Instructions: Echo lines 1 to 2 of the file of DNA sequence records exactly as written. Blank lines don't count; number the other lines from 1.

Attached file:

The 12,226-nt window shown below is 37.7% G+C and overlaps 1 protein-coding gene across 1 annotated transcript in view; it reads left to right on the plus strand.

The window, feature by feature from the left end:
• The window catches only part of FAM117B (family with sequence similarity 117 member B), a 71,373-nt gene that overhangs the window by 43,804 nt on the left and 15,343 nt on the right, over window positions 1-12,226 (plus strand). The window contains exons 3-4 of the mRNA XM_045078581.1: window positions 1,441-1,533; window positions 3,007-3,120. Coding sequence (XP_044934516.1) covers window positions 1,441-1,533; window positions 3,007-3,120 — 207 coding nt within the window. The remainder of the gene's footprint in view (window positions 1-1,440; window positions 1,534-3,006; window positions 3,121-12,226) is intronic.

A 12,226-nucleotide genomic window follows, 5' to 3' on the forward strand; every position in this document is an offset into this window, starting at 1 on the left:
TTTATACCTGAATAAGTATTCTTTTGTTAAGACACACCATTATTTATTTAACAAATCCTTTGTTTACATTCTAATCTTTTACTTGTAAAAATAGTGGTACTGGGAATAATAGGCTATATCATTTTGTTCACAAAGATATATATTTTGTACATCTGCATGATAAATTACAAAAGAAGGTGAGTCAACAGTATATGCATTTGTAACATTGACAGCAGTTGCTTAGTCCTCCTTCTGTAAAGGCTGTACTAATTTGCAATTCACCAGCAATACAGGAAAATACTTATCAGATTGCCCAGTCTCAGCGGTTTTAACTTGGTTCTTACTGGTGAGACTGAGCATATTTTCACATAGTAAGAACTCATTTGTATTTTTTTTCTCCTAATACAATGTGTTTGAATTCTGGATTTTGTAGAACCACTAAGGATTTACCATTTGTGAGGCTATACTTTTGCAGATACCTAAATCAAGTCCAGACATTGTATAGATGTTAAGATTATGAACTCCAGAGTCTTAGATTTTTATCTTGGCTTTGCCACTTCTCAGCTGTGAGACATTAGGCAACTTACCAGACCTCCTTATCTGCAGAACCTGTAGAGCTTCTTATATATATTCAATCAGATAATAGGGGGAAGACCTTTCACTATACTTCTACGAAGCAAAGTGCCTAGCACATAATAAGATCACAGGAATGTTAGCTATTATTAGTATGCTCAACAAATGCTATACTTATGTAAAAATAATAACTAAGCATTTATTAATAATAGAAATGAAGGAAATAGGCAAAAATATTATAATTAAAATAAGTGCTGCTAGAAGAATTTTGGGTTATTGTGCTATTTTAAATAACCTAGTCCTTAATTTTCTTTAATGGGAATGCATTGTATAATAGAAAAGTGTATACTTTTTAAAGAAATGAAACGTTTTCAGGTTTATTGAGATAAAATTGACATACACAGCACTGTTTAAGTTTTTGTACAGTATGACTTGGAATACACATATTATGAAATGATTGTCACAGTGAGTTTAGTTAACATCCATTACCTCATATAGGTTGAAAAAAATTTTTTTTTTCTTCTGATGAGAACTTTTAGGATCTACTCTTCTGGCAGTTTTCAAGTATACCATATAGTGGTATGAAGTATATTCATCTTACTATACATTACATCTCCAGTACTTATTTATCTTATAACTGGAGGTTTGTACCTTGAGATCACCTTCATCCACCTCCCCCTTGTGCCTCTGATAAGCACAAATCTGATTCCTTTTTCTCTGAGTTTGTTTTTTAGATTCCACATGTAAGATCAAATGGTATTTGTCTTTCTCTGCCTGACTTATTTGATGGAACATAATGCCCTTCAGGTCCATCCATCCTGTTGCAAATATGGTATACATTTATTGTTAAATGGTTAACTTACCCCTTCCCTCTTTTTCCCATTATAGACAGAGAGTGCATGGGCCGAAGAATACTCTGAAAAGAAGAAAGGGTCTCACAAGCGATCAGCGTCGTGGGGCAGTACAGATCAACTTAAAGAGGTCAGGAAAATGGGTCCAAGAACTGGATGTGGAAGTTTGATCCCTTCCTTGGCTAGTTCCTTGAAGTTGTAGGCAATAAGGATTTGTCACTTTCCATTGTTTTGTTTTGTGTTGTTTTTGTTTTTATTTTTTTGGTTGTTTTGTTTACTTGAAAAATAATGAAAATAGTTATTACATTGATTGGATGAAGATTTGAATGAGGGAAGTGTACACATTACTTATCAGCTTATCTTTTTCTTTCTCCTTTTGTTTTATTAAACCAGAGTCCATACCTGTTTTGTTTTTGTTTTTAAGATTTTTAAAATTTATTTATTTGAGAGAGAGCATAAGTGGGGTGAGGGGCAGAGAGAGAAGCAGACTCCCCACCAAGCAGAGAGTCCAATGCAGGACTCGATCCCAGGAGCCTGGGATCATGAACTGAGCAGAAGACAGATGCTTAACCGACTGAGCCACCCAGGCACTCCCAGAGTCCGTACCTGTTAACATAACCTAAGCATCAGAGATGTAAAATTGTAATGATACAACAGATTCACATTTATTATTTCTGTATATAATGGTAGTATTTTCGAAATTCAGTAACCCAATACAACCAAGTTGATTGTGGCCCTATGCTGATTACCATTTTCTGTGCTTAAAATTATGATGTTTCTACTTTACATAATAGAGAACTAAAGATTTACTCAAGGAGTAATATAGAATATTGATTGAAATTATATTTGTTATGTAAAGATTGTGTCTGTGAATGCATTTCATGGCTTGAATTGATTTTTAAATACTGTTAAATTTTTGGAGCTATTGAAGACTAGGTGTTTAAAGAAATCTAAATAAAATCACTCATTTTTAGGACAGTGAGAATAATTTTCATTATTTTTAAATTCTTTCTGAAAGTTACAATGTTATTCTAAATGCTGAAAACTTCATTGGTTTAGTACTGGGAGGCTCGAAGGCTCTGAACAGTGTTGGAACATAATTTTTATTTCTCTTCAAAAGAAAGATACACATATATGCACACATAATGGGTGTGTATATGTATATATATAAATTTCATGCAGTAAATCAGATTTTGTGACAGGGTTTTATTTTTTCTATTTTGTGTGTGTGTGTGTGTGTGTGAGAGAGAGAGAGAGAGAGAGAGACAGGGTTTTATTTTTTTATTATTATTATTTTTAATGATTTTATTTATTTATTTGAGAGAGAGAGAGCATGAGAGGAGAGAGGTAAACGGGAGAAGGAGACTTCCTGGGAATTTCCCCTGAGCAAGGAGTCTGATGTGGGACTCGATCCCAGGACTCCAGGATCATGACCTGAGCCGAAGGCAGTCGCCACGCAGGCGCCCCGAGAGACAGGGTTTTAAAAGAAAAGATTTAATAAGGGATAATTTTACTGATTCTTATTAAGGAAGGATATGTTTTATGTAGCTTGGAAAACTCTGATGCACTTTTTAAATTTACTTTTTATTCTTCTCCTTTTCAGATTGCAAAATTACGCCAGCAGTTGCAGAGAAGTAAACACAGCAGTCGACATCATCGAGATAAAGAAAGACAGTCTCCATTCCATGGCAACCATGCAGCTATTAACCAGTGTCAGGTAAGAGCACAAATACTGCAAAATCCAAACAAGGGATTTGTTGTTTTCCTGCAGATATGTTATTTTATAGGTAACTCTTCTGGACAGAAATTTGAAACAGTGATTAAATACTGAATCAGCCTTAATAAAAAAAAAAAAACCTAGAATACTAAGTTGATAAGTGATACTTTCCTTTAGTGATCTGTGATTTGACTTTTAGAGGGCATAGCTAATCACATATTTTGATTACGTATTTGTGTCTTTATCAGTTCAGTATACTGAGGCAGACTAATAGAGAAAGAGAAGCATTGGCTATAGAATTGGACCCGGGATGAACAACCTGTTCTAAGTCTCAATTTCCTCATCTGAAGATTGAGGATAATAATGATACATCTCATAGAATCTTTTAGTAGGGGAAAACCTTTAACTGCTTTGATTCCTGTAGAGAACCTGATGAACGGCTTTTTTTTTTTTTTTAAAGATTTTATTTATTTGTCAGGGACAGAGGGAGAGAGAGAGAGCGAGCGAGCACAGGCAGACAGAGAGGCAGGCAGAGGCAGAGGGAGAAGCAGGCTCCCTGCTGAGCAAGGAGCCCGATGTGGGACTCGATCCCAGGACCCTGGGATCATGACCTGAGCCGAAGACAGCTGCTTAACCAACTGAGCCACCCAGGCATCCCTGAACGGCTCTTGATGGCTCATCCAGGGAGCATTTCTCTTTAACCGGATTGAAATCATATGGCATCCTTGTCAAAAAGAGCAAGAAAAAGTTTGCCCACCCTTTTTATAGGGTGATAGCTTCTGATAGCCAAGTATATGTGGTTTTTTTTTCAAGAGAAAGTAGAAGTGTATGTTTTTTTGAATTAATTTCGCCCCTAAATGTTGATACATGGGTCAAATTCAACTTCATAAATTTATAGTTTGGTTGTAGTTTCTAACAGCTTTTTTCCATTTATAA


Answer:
The 12,226-nt window shown below is 37.7% G+C and overlaps 1 protein-coding gene across 1 annotated transcript in view; it reads left to right on the plus strand.

The window, feature by feature from the left end: